GM throws marketing muscle into crucial makeover
Day 2 of General Motors Corp's bankruptcy, and the public makeover of the largest U.S. automaker is off and running.
Just hours after filing for bankruptcy, GM launched a crucial advertising campaign with a web video promising it would emerge leaner, better, stronger and smarter than it was before.
"Let's be completely honest, no company wants to go through this," an announcer says in the advertisement, as images of a rising sun, blooming plants and proud factory worker roll by.
"We're not witnessing the end of the American car. We're witnessing the rebirth of the American car," he says. "General Motors needs to start over in order to get stronger."
The one-minute video, posted at www.gmreinvention.com, is the carmaker's first stab at convincing customers that it is still alive and kicking, even if stuck in bankruptcy court.
It's not an easy message to sell. GM must be straight about its problems, advertising experts say, without appearing to be too down-and-out. It must be confident, but not cocky; derailed but not defeated.
"The hard part is credibility," said Tim Calkins, a marketing professor at the Kellogg School of Management. "If you look at the new spot, it's good and direct, but I don't know if anyone would believe it. Why would they believe it?"
It appears that the work of rebuilding GM's reputation will fall to Interpublic Group of Co Inc and Publicis Groupe SA, whose agencies handle most of GM's advertising and media buying in the United States. Last year, GM spent $2.3 billion on advertising, according to TNS Media Intelligence, remaining one of the country's biggest marketers despite its financial problems.
How much GM will be allowed to spend on image rehab as it works through bankruptcy remains to be seen. In the case of Chrysler, the bankruptcy court listed advertising company Omnicom Group Inc as a critical vendor -- a designation that makes it easier to pay the bills.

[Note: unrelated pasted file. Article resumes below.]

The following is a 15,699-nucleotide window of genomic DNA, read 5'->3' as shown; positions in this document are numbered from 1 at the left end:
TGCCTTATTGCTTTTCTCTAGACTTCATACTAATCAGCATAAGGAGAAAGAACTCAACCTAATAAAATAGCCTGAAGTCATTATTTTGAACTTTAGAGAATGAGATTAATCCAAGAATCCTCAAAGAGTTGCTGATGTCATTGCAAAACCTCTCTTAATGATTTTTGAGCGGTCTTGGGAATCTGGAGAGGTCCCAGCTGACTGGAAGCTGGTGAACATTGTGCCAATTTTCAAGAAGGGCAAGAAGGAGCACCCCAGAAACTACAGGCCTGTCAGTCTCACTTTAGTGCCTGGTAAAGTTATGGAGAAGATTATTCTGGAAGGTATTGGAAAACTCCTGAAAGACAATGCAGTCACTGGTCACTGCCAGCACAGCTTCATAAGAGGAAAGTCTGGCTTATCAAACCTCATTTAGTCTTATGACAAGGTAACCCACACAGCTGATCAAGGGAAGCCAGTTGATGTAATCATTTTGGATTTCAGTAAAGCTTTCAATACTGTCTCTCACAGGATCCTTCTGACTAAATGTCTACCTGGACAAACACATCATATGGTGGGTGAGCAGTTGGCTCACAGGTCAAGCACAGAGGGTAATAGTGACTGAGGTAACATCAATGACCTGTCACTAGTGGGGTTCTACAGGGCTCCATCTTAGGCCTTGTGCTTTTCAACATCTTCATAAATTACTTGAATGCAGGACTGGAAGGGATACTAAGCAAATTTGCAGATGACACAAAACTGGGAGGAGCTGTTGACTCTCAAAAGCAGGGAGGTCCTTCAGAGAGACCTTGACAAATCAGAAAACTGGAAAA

"I think it's pretty clear that, in order to sell cars, you have to advertise," IPG Chief Executive Michael Roth said at a conference late last month. "Our responsibility in working very closely with General Motors is to help them move their existing inventory as well as launch some new exciting brands in cars."
At the moment, according to court papers, GM still has bills to pay for its advertising work. It owes more than $160 million to Publicis and IPG, making them top creditors.
In a statement on Tuesday, IPG said "today marks an important step toward a strong and vital GM and that we look forward to playing our part in that future success."
Selling The Brand
Assuming GM can fund the advertising, executives will be tasked with finding the right approach to appeal to consumers. Advertising experts gave its first effort mixed reviews, with most agreeing GM should only focus on the image of the corporate parent for a brief period.
"How much does GM focus on the GM brand and how much does it focus on the individual brand?" Calkins said. "Right now GM is spending a lot of effort on the GM brand itself, and I'm not sure that's the right approach for them. People buy Chevrolet and Cadillac and Buick. They don't buy GM."
Dennis Ryan, chief creative officer of advertising agency Element 79, cautioned that GM cannot rely too much on flashy slogans and promises.
"I'd consider sharing whatever their most exciting designs are that fit a new mission with the public at a far earlier stage than normal, encouraging a sense of participation in the process," he said.
Others said that GM may be able to use the bankruptcy filing -- the third-largest in U.S. history and the largest ever in U.S. manufacturing -- to its benefit.
The Obama administration's plan for GM is for a quick sale process that would allow a much smaller company to emerge from court protection in as little as 60-90 days, with the government holding a key stake.
When it comes to marketing, GM may be wise to trumpet the government's role rather than downplay it, said Tom Denari, president of ad agency Young & Laramore.
"In the past, you've had marketing built around Buy American. Now you'd really be buying American, because now we own the company," said Denari. "You can play to the idea that this is our car company, and, like it or not, we're in it together."
[Source: By Paul Thomasch, Reuters, New York, 02jun09]
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